‘The Last Hangover’ | Netflix Short Film Review This is what really happened.

4

Summary

The Last Hangover will anger some, but the short Netflix film gives a funny twist to The Last Supper story and the fate of Jesus.

I could imagine many religious sects watching Netflix’s The Last Hangover and feeling irrationally angry about its revamped version of events on Jesus’s Last Supper. As someone who does not follow any religion, it was refreshing to see a comedic version of God’s son, using particular moments in the Bible and turn them into gags. Of course, there is a moral line when it comes to material like this, and I am sure the creator of the short film finalised his work with a balanced heart. Or they didn’t give a ****.

The Last Hangover is about Jesus and The Last Supper, with his disciples all waking up at the supper table, all with dry mouths and hungover, wondering where God’s son is. As they drank so much the night before, they slowly piece the night together. I was highly amused that the short film made The Last Supper as Jesus’s way to have a drinking session; there is a breaking of bread and the night is chaos, with magical refillable wine and duplicated food. If Jesus were really like this, I’d have been his friend.

As the short movie progresses, the gags reveal what happened to Jesus, and as you can guess, with the Romans intruding on the party, the fate of Jesus is coming. However, The Last Hangover performs an unusual but hilarious twist with the story which will get the neutrals howling but the religious angrily clenching their fists in a fury. The Brazillian movie is worth a watch, and it will only take 44 minutes of your time. As Christmas looms, Netflix decided to release a parody of the story of Jesus. And what a great move that has turned out to be. The Last Hangover will not please the masses, but it is undoubtedly funny.

Daniel Hart

Daniel Hart is the Co-Founder of Ready Steady Cut and has operated as Editor-in-Chief since 2017.

5 thoughts on “‘The Last Hangover’ | Netflix Short Film Review

  • December 23, 2018 at 1:41 am
    Permalink

    I beleive it is extremely disrespectul to mock people and there religious beliefs. Would anyone make an entire movie to mock LGBT community or the rainbow flag- and release it during a pride parade? Would any one make a movie mocking events of the Quran or Prophet Mohammed and release it during Ramadan? Why then is the Bible being mocked so – and during Christmas??? I am a Bible beleiveing Christian.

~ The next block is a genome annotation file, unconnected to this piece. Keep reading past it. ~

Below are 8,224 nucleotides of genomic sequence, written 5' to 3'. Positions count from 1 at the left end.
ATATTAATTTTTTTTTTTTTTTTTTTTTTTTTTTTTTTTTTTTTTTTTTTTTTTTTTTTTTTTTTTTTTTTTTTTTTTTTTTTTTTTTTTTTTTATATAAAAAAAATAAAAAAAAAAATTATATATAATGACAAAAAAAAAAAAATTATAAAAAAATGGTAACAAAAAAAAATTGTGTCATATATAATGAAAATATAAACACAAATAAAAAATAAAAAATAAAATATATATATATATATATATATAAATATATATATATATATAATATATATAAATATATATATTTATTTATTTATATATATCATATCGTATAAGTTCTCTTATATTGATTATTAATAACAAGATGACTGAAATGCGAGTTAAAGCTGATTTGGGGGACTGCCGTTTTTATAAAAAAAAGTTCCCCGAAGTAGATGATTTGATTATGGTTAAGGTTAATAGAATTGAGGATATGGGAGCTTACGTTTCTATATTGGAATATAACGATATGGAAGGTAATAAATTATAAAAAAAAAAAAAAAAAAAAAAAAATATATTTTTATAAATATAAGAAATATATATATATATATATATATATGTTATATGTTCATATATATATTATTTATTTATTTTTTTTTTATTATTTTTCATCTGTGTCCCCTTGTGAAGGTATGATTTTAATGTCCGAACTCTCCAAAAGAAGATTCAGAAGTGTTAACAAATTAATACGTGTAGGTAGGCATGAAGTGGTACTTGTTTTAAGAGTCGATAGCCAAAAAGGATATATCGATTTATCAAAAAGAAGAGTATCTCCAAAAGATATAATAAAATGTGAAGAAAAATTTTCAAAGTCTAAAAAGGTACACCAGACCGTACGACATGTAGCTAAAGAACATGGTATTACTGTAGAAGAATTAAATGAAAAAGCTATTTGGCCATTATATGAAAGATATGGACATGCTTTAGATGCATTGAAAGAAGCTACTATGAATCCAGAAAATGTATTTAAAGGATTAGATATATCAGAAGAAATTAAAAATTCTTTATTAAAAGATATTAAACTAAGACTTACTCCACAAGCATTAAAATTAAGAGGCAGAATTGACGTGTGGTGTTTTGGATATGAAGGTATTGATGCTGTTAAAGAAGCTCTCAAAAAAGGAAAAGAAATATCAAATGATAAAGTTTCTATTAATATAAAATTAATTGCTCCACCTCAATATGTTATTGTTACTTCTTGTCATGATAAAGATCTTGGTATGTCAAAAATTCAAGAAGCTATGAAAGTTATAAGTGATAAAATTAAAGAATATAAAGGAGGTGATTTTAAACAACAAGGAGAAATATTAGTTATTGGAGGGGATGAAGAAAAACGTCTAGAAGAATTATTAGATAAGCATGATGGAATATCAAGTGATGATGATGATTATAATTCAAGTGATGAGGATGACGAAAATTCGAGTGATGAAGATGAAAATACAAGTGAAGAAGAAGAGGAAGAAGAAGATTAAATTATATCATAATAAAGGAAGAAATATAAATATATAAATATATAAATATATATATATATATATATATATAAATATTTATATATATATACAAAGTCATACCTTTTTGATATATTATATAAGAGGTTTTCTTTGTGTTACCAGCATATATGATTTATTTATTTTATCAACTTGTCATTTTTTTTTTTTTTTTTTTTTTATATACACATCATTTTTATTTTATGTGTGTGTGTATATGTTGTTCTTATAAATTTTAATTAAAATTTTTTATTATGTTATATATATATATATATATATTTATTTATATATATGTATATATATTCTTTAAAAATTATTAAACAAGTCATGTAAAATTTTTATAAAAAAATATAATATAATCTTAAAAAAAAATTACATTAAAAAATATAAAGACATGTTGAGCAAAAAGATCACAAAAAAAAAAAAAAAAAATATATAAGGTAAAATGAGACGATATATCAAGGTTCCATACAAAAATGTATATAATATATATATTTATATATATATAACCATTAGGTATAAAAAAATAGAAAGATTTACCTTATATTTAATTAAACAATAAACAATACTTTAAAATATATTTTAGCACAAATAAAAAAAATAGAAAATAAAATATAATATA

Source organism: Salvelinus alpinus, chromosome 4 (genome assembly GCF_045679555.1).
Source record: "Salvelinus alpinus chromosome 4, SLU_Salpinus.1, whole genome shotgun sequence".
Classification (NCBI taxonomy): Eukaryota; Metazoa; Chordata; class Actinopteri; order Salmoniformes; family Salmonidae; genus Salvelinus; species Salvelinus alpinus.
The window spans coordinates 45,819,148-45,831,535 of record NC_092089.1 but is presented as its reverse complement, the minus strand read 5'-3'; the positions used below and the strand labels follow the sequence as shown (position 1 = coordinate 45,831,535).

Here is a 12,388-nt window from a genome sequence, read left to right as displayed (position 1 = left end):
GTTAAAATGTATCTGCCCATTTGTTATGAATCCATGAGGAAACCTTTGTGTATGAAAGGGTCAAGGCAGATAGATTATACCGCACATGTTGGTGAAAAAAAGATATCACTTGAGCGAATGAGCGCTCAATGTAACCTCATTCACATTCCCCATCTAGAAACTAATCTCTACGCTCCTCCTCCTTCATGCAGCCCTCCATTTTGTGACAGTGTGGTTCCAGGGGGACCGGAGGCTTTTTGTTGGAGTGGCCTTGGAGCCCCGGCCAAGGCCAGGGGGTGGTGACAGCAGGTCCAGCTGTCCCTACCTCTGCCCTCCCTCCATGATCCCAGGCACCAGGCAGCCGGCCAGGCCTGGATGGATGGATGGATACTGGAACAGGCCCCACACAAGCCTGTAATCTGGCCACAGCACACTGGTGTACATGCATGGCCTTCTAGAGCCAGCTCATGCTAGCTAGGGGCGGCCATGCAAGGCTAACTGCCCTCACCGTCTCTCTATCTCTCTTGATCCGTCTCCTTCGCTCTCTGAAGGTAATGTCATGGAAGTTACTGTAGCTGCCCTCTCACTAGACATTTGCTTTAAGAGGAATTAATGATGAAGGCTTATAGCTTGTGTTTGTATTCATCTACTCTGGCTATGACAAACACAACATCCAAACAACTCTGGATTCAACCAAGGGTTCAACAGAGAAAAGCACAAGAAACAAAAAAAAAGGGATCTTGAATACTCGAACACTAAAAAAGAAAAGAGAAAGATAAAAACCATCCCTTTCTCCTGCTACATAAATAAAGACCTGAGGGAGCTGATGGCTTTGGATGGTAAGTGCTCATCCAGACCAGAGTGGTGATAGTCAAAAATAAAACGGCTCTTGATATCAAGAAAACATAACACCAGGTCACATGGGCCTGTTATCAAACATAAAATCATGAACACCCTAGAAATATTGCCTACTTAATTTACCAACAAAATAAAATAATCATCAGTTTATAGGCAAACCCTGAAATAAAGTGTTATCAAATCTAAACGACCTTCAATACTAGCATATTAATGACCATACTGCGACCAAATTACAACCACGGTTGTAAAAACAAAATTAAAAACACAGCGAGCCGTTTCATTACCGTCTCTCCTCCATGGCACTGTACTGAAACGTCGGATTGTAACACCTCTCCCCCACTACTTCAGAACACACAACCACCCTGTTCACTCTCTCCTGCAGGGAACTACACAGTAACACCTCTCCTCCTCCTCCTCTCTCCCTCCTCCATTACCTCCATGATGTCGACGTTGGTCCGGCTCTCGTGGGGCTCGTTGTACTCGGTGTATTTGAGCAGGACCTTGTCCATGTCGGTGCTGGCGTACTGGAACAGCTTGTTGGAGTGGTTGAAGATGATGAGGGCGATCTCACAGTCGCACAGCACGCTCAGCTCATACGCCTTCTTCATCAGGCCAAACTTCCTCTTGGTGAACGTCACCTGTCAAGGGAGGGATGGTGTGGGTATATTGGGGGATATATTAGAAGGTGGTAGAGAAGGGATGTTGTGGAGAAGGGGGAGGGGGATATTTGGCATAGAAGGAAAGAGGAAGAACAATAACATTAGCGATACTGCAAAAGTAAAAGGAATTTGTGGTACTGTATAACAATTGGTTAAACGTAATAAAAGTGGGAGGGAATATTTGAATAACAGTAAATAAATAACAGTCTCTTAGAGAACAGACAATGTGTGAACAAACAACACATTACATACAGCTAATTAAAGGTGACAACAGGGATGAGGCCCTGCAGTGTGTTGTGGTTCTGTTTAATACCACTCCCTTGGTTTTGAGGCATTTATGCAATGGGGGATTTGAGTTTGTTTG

While I totally understand that it’s okay for people to disagree with the Bible and Christianity. Such opinions can be voiced without sheer mockery and disrespect especially during a Holy Season!!

    Reply
    • December 26, 2018 at 7:11 am
      Permalink

      Oh, but the answer to your question is really rather simple. LGBT people are real, gods are not. It is quite possible to hurt someone who is real and not possible at all to hurt someone who isn’t. And it is the job of educated people to ridicule that which is ridiculous. Your god is eternal and he created the entire Universe; how incredibly sensitive does he have to be to be offended by a comic short film (which, of course, he has always known about as he knows all past, present and future, does he not; so it’s not like he’s surprised)? You religious folk really are a joke ready-made.

      Reply
  • August 18, 2019 at 7:32 pm
    Permalink

    This movie put the funny back into religion. It was great and they weren’t mocking or making fun of anyone’s beliefs. This was comedians doing what comedians do,making us laugh out loud. My hat is off!

    Reply
  • Pingback: The First Temptation of Christ (Netflix) review: A worthy follow-up | RSC

  • December 11, 2019 at 4:32 pm
    Permalink

    THIS IS DISGUSTING TAKE IT DOWN !!!????

    Reply

Leave a Reply

This site uses Akismet to reduce spam. Learn how your comment data is processed.

%d bloggers like this: